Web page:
Smoldering controversy

The total destruction of a wooden church in Hønefoss was in the news, and as a quick reader comment testifies, it is almost impossible to report such an event without thinking about Norway’s famed Black Metal scene. In fact, Black Metal and the burning of churches has been in focus again recently, but in – a cultural context.

The link between blazing churches and Black Metal is distinctly Norwegian. Photo: Eric Ortner

The whole story involves one of Norway’s most controversial Black Metal figures in recent years, and recent winner of the ‘Homo of the Year Award’. Outspoken, unrepentant, renegade among renegades – this is  ‘Gaahl’, formerly of Gorgoroth. I have fond and vivid memories of having to cover Gaahl’s escapades while working for Aftenposten’s News in English service – these stories were full of the bizarre details that make for a riveting and incredulous read.

By comparison, the recent controversy has been quite conventional.

Gaahl, or Kristian Eivind Espedal to use his real name, has been in the center of a freedom of speech furore after he told newspaper Bergens Tidende (BT) that he ‘felt very, very strongly, that the symbolic value of burning down a church was a good thing’.

Espedal went on to say that as long as the church stands for the power it (the Church, I assume) has, and for the oppression it carries out, the church should receive no sympathy. He did not think church arson was wrong and he defended those who burned them down.

What made these statements even more inflammatory is that the former Gorgoroth vocalist had just landed a leading role in a Metal musical about to be staged by Bergen’s Den Nationale Scene (DNS – The National Venue of Theatre), a venerable institution with its roots in the Det Norske Theater founded in 1850 by famed Norwegian violinist Ole Bull.

Norwegian Bishop Halvor Nordhaug protested, and publicly demanded to know what the DNS was trying to achieve by fronting a man with these kinds of beliefs. After a lively round of debate, the head of theater at the DNS, Bjarte Hjelmeland, decided that Gaahl’s remarks would have …  no repercussions whatsoever  in connection with his role in the musical.

“Kristian Espedal has made it clear to me that this was not meant as an encouragement to such actions, but was meant more as a philosophical observation,” Hjelmeland told BT. Hjelmeland said that his own background was very closely tied to the church, but that while he and Gaahl had completely different views on life it would ‘smack of tyranny’ for his opinions to lead to Espedal’s exit from the show.

When the Hønefoss church burned down, Gaahl was naturally questioned by the press, and gave the quiet comment: “It makes me neither happy nor sad”. It should be noted that as far as I have been able to determine, the fire was due to poor construction and the lack of a proper alarm system. The building was also not one of the antique stave churches that have often served as a magnet for arsonists with Metal or ‘Satanist’ links.

The pale response to the church burning came when journalists quizzed the Black Metal rocker on the occasion of his winning the Homo of the Year Award. This honor cited his recent role as vocalist in the band Vardruna, as well as his part in the DNS musical and his time as Gorgoroth vocalist. ‘Came out of the closet in 2008’ is another accolade, and this one is perhaps most impressive – it isn’t easy causing waves in the Norwegian Black Metal scene, but this admission managed it.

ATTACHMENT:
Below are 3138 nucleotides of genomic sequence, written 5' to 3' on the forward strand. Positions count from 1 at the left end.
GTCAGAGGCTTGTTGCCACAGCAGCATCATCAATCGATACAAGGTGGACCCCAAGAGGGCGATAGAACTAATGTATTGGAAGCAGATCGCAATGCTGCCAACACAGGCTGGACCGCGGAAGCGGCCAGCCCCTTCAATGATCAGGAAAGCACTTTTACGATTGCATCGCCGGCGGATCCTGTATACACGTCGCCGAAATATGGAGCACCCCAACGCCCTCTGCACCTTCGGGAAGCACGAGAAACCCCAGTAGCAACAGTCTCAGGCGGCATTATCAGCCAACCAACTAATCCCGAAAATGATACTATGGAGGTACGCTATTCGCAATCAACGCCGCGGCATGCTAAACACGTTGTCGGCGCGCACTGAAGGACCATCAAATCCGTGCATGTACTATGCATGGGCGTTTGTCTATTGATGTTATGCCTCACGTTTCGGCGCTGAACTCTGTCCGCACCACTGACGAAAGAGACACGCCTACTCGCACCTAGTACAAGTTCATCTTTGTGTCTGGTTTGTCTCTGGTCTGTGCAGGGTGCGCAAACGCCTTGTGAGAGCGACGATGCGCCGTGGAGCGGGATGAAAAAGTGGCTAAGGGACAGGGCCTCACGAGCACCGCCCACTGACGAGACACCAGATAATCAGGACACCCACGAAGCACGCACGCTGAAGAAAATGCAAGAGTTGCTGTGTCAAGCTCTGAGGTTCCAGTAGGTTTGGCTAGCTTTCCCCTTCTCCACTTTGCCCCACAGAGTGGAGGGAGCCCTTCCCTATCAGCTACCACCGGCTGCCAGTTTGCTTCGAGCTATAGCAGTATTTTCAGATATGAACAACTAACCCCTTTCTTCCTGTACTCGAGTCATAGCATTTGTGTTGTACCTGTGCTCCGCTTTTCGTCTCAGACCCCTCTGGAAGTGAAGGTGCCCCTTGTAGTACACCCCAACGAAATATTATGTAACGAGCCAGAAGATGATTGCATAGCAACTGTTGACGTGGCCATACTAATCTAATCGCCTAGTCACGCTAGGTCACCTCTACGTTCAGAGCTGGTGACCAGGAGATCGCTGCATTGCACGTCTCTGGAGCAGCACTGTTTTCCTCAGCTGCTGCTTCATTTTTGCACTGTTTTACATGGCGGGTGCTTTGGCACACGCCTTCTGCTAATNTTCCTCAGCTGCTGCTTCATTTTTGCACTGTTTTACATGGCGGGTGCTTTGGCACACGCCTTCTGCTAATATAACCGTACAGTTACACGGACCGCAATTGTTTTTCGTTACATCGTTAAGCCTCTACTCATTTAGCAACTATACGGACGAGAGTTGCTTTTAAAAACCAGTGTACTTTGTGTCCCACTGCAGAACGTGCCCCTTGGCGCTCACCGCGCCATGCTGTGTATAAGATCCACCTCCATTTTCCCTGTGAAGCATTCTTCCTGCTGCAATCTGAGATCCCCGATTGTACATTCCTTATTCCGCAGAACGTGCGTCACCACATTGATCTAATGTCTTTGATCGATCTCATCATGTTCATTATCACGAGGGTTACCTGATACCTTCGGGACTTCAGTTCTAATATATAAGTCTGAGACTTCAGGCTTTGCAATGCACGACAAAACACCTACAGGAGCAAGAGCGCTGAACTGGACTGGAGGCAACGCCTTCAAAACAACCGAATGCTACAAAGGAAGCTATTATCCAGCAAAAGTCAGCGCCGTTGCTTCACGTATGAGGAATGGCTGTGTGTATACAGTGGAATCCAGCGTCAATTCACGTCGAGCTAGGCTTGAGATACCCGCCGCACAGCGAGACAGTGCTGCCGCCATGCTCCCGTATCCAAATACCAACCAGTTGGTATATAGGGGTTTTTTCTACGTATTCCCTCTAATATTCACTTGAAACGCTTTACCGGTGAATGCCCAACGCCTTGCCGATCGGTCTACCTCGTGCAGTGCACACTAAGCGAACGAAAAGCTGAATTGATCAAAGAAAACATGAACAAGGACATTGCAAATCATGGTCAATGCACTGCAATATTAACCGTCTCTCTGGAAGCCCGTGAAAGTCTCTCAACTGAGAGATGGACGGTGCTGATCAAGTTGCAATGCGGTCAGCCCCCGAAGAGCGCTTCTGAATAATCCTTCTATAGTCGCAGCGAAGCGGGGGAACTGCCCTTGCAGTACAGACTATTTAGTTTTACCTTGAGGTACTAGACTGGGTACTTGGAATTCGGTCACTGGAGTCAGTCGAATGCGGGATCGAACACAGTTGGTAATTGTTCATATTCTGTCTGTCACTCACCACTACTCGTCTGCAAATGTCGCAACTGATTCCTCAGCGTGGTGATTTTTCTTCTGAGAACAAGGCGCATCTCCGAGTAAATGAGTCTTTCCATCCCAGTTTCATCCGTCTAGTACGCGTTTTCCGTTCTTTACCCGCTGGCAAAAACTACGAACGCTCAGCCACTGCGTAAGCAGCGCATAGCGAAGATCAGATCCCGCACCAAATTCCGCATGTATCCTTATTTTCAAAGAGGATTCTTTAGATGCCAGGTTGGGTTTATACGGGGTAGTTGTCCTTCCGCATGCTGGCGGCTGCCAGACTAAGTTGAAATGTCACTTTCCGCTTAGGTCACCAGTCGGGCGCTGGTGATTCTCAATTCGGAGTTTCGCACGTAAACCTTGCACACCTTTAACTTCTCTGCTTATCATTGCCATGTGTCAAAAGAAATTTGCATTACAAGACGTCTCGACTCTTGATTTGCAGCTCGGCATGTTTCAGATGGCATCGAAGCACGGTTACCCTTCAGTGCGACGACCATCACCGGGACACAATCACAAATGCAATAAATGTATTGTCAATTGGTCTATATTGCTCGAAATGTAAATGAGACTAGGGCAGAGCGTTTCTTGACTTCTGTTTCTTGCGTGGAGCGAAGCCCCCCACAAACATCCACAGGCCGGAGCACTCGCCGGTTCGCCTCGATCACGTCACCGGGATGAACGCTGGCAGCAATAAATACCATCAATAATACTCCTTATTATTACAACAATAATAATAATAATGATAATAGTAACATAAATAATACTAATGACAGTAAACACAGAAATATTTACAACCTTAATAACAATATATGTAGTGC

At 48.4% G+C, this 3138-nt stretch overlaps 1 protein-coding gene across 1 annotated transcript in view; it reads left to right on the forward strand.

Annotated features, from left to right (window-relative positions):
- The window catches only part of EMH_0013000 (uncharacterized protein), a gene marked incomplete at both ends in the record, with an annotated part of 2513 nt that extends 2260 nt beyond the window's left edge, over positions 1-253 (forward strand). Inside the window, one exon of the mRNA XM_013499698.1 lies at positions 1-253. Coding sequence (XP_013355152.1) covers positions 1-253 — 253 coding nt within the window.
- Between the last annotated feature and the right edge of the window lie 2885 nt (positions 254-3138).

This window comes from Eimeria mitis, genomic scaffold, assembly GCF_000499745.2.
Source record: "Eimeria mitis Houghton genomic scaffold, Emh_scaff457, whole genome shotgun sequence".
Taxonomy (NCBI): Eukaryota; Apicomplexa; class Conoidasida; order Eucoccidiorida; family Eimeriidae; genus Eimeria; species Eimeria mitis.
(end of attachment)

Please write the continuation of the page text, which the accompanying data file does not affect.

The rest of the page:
Still, when all is said and done, I miss the old stories, when Gorgoroth caused international outrage and Gaahl was regularly up on assault charges. But I suppose everyone mellows, relatively, with age.

The links to these classic tales are full of quotes and details that you just can’t make up:

On stage there was blood everywhere. About ten decapitated sheep heads and naked people, alive, on large crosses. Everyone was painted with 100 liters of sheep blood. Also there were Satanist symbols everywhere. One of the hanging female models fainted and an ambulance had to be called.


‘Gaahl’s mother testified during the trial and found the accusation of blood drinking particularly hard to believe. “My son is a vegetarian and very fussy about food.” ‘

Well worth a read.

Norwegian black metal band shocks Poland

Black metal vocalist faces prison

Metal rocker convicted


2 responses to “Smoldering controversy

  1. Pingback: More metal tales « All the moose

  2. I will have to re-read this ( and related posts ) to absorb them fully.
    Currently in a state of shock regarding the sheep’s blood , “my son is veggie” comments and Black-Metal-goes-conventional-at-national- theatre. This could well make my best posts ever criteria !
    Incidentally, although I recall major press coverage of such burning events years ago when I lived in the UK, I most associate it, not with Yngwie Malstrom ( spelling probably there , apologies ) who was metal, but not Black ( although I bet he wanted to go there ! ) but with […walks next door to check bookshelf…] Pernille Rygg and her book ‘The Butterfly Effect’. I recall that a ‘church-burning’ was a significant part of the plot ( which also involved a cross-dresser ! ). Nordic (or is it Scandinavian, is there a subtle difference in the words used ) crime novels have been the top of my list for years., well before Henning Mankell and the BBC Wallender adaptions.

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